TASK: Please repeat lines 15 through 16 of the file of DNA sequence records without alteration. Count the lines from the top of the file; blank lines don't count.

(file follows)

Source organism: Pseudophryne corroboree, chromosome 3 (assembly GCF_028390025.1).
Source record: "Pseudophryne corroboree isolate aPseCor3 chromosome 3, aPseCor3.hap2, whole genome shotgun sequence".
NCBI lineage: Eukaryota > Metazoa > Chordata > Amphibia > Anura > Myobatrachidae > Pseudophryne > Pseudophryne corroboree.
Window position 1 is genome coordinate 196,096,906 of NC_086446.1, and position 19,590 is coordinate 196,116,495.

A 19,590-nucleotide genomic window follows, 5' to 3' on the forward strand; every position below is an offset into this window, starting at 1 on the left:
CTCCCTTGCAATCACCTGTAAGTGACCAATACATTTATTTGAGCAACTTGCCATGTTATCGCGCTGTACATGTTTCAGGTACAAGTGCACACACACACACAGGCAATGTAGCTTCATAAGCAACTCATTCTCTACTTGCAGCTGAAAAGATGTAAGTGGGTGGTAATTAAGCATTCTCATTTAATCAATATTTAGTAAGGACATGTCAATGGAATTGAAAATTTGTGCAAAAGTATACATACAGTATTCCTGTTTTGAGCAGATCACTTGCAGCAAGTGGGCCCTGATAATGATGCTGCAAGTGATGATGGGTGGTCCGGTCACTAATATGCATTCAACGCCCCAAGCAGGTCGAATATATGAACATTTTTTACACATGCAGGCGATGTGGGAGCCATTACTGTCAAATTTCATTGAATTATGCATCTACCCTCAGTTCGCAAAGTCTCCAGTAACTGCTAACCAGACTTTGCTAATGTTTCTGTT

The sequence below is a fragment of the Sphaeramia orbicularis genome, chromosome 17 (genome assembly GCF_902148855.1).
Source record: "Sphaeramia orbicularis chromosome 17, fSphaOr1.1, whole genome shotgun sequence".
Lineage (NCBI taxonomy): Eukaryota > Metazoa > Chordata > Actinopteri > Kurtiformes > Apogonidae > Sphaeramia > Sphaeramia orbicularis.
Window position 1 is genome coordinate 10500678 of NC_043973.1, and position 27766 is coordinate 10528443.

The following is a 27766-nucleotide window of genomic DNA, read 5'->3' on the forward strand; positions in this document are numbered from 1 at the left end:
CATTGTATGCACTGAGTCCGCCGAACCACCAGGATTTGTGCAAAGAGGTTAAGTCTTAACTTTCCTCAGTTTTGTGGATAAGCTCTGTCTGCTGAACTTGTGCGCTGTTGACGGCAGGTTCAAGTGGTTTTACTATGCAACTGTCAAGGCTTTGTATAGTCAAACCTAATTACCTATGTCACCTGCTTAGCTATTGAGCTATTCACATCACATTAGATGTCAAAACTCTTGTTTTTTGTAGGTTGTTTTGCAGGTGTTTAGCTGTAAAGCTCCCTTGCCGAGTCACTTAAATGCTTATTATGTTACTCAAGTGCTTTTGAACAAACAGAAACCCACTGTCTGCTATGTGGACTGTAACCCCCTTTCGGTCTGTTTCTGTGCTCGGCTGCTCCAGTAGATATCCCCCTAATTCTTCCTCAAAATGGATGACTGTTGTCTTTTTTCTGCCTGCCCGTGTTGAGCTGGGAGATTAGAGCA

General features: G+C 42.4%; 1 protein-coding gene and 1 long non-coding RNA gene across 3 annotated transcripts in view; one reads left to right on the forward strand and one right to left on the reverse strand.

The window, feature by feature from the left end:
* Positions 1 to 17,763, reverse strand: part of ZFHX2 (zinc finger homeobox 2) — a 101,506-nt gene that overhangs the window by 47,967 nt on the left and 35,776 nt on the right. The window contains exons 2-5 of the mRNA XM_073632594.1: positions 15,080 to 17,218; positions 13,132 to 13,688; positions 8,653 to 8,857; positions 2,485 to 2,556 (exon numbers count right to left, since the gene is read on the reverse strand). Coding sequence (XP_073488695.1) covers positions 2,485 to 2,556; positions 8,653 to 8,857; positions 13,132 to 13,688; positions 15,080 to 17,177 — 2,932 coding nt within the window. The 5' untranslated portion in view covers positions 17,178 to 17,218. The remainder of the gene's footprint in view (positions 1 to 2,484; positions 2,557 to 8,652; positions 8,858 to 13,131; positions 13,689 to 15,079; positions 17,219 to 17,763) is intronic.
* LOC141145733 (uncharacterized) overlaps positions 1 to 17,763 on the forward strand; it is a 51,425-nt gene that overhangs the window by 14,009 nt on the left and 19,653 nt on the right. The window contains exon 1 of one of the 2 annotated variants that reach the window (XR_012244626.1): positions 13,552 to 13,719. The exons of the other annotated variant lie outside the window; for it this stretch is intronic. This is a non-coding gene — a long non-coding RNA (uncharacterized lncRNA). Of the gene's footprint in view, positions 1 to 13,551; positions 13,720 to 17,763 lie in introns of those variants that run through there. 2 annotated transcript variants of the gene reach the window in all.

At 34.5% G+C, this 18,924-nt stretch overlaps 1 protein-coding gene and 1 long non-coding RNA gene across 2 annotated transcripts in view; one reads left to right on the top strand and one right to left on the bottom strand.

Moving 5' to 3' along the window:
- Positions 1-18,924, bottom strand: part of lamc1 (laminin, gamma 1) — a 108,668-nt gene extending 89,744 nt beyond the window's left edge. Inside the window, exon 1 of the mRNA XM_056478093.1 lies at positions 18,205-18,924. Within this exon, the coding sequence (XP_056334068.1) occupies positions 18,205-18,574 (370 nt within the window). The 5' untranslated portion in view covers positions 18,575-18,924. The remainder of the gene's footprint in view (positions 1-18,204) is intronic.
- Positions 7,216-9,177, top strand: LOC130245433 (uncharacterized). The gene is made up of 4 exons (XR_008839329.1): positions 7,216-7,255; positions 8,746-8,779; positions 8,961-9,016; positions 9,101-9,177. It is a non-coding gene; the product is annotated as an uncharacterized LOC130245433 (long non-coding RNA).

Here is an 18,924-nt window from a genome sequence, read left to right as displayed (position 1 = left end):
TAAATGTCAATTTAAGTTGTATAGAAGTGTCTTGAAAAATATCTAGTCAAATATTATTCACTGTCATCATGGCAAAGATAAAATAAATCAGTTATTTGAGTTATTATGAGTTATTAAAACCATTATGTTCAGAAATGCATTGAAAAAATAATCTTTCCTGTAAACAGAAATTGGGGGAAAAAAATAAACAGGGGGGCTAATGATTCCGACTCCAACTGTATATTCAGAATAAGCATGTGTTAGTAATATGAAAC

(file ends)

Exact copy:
* Positions 1 to 17,763, reverse strand: part of ZFHX2 (zinc finger homeobox 2) — a 101,506-nt gene that overhangs the window by 47,967 nt on the left and 35,776 nt on the right. The window contains exons 2-5 of the mRNA XM_073632594.1: positions 15,080 to 17,218; positions 13,132 to 13,688; positions 8,653 to 8,857; positions 2,485 to 2,556 (exon numbers count right to left, since the gene is read on the reverse strand). Coding sequence (XP_073488695.1) covers positions 2,485 to 2,556; positions 8,653 to 8,857; positions 13,132 to 13,688; positions 15,080 to 17,177 — 2,932 coding nt within the window. The 5' untranslated portion in view covers positions 17,178 to 17,218. The remainder of the gene's footprint in view (positions 1 to 2,484; positions 2,557 to 8,652; positions 8,858 to 13,131; positions 13,689 to 15,079; positions 17,219 to 17,763) is intronic.
* LOC141145733 (uncharacterized) overlaps positions 1 to 17,763 on the forward strand; it is a 51,425-nt gene that overhangs the window by 14,009 nt on the left and 19,653 nt on the right. The window contains exon 1 of one of the 2 annotated variants that reach the window (XR_012244626.1): positions 13,552 to 13,719. The exons of the other annotated variant lie outside the window; for it this stretch is intronic. This is a non-coding gene — a long non-coding RNA (uncharacterized lncRNA). Of the gene's footprint in view, positions 1 to 13,551; positions 13,720 to 17,763 lie in introns of those variants that run through there. 2 annotated transcript variants of the gene reach the window in all.